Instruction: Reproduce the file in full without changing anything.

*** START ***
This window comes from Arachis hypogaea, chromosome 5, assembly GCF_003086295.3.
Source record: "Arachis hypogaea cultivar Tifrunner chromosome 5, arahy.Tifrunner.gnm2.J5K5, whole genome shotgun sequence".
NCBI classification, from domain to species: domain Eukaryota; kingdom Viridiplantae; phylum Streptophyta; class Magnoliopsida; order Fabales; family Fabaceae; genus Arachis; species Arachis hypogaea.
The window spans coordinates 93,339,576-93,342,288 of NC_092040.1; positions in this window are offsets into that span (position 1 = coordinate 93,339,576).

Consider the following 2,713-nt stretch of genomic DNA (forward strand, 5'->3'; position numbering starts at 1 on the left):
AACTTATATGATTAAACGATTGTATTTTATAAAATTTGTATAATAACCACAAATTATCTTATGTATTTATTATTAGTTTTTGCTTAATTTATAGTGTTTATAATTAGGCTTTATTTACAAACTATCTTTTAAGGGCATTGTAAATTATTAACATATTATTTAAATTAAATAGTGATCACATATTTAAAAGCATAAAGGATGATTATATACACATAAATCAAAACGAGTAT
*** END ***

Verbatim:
This window comes from Arachis hypogaea, chromosome 5, assembly GCF_003086295.3.
Source record: "Arachis hypogaea cultivar Tifrunner chromosome 5, arahy.Tifrunner.gnm2.J5K5, whole genome shotgun sequence".
NCBI classification, from domain to species: domain Eukaryota; kingdom Viridiplantae; phylum Streptophyta; class Magnoliopsida; order Fabales; family Fabaceae; genus Arachis; species Arachis hypogaea.
The window spans coordinates 93,339,576-93,342,288 of NC_092040.1; positions in this window are offsets into that span (position 1 = coordinate 93,339,576).

Consider the following 2,713-nt stretch of genomic DNA (forward strand, 5'->3'; position numbering starts at 1 on the left):
AACTTATATGATTAAACGATTGTATTTTATAAAATTTGTATAATAACCACAAATTATCTTATGTATTTATTATTAGTTTTTGCTTAATTTATAGTGTTTATAATTAGGCTTTATTTACAAACTATCTTTTAAGGGCATTGTAAATTATTAACATATTATTTAAATTAAATAGTGATCACATATTTAAAAGCATAAAGGATGATTATATACACATAAATCAAAACGAGTAT